Chequerboard Cherry Pie

Chequerboard Cherry Pie


1 person made this

Life is a bowl of cherries when you dig into a wedge of this juicy pie. And you can enjoy it without feeling guilty! The pastry is delectably flaky.

Elaine Russell

Serves: 8 

  • 2 cups (280g) plain flour
  • ⅓ cup (70g) white sugar
  • 1 tbsp salt-reduced polyunsaturated spread
  • ½ cup (125g) fromage frais
  • ¼–⅓ cup (60–80ml) iced water
  • 2 cans (about 425g each) cherries in syrup, drained
  • 2 tbsp cornflour
  • ¼ tsp almond essence
  • 1 small egg white beaten with 1 tsp water

Preparation:25min  ›  Cook:50min  ›  Ready in:1hour15min 

  1. Put the flour and 2 tbsp of the sugar in a food processor and pulse to mix. Add the spread and mix until coarse crumbs form. Add the fromage frais, then, with the motor running, add the water, 1 tbsp at a time, processing until the pastry holds together. Shape into two 20cm discs, wrap in plastic wrap and chill for 30 minutes.
  2. Meanwhile, mix together the cherries, cornflour and almond essence in a large bowl. Set aside.
  3. Preheat the oven to 220°C. Coat a 23cm pie tin or dish with cooking spray. On a lightly floured surface roll out one of the pastry discs into a 38cm round. Gently roll the pastry onto the rolling pin and ease into the pie dish. Trim the edge, leaving a 2.5cm overhang. Brush the pastry with about 2 tsp of the egg white mixture, then spoon in the cherry filling.
  4. Roll out the remaining disc of pastry into a 30cm round. Cut into strips 2cm wide using a fluted pastry or pizza wheel. Weave the strips on top of the filling to make a lattice pattern. Trim the ends, leaving a 2.5cm overhang. Make a 2.5cm stand-up edge, folding in the ends of lattice strips as you go. Flute the edge.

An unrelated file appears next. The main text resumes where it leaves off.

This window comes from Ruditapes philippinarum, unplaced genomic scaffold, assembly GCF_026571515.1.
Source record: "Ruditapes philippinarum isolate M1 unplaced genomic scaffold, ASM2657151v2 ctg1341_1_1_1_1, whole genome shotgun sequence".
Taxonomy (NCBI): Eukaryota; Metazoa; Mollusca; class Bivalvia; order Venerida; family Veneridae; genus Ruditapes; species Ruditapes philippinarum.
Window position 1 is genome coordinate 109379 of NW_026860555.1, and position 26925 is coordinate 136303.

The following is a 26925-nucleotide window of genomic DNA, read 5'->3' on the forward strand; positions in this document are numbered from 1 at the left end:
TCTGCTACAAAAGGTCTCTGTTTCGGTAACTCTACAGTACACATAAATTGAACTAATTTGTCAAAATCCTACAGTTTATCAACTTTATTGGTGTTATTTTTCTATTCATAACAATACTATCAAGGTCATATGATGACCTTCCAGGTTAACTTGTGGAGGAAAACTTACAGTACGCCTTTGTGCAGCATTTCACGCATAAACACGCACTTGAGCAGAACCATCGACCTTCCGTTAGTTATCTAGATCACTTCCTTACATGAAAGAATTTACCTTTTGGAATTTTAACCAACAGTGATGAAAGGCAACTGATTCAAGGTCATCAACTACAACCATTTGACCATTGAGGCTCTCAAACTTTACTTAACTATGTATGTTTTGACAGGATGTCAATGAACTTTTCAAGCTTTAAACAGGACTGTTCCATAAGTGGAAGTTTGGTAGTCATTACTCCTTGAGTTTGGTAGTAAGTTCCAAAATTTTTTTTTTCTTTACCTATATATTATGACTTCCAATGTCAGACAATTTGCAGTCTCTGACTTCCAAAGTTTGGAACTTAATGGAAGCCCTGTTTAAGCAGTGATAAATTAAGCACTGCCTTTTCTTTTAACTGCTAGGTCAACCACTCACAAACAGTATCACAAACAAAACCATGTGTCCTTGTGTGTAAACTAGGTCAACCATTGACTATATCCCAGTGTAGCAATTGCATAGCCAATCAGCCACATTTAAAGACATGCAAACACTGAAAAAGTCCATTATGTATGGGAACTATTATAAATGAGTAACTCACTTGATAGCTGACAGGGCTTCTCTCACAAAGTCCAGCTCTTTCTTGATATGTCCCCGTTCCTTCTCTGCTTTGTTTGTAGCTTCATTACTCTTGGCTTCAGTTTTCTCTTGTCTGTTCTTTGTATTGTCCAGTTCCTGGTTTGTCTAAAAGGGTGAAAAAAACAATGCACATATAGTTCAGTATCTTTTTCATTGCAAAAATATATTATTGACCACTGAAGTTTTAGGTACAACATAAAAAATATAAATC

5. Brush the top of the pie with the remaining egg white mixture and sprinkle with the remaining 2 tbsp of sugar. Place the pie dish on a foil-lined baking tray to catch any overflow. Bake for 10 minutes, then reduce the temperature to 180°C. Bake for a further 35–40 minutes or until the pastry is lightly browned and the filling juices are bubbling in the centre.

Some more ideas…

*In place of cherries, use other canned fruit packed in juice, such as apricots, mango or peaches.
*You can also use frozen fruit for the pie filling.

Health points

*By using a little spread with fromage frais for the pastry, the fat content is quite modest when compared to the usual shortcrust.
*While the vitamin C in cherries is diminished by the canning process, cherries are still rich in phytochemicals that battle free radicals, inhibit inflammation and help keep arteries healthy. This combination makes them a particularly fine food for improving blood pressure.

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Reviews (1)


Not sure how this can be a dairy-free pie when it uses fromage frais? - 20 Aug 2009

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